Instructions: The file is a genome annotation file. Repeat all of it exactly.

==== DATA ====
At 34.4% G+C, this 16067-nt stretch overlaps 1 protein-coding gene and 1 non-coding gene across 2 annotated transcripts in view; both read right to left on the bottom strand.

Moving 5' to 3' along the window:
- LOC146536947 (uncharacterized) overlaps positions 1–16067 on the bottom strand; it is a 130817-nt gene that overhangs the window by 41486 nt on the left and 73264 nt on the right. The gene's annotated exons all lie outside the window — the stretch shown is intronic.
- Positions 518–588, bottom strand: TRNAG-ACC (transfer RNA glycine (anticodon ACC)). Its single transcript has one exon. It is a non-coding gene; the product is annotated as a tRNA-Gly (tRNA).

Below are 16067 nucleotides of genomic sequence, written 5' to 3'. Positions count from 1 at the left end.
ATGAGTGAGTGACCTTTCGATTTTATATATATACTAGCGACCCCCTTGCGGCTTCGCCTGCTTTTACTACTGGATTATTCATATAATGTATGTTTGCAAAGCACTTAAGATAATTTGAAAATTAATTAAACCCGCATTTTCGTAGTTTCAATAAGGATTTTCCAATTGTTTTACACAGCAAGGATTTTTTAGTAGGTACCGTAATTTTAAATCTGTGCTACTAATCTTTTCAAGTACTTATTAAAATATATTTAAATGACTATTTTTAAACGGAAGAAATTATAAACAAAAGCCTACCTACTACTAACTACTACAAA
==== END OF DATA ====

At 34.4% G+C, this 16067-nt stretch overlaps 1 protein-coding gene and 1 non-coding gene across 2 annotated transcripts in view; both read right to left on the bottom strand.

Moving 5' to 3' along the window:
- LOC146536947 (uncharacterized) overlaps positions 1–16067 on the bottom strand; it is a 130817-nt gene that overhangs the window by 41486 nt on the left and 73264 nt on the right. The gene's annotated exons all lie outside the window — the stretch shown is intronic.
- Positions 518–588, bottom strand: TRNAG-ACC (transfer RNA glycine (anticodon ACC)). Its single transcript has one exon. It is a non-coding gene; the product is annotated as a tRNA-Gly (tRNA).

Below are 16067 nucleotides of genomic sequence, written 5' to 3'. Positions count from 1 at the left end.
ATGAGTGAGTGACCTTTCGATTTTATATATATACTAGCGACCCCCTTGCGGCTTCGCCTGCTTTTACTACTGGATTATTCATATAATGTATGTTTGCAAAGCACTTAAGATAATTTGAAAATTAATTAAACCCGCATTTTCGTAGTTTCAATAAGGATTTTCCAATTGTTTTACACAGCAAGGATTTTTTAGTAGGTACCGTAATTTTAAATCTGTGCTACTAATCTTTTCAAGTACTTATTAAAATATATTTAAATGACTATTTTTAAACGGAAGAAATTATAAACAAAAGCCTACCTACTACTAACTACTACAAA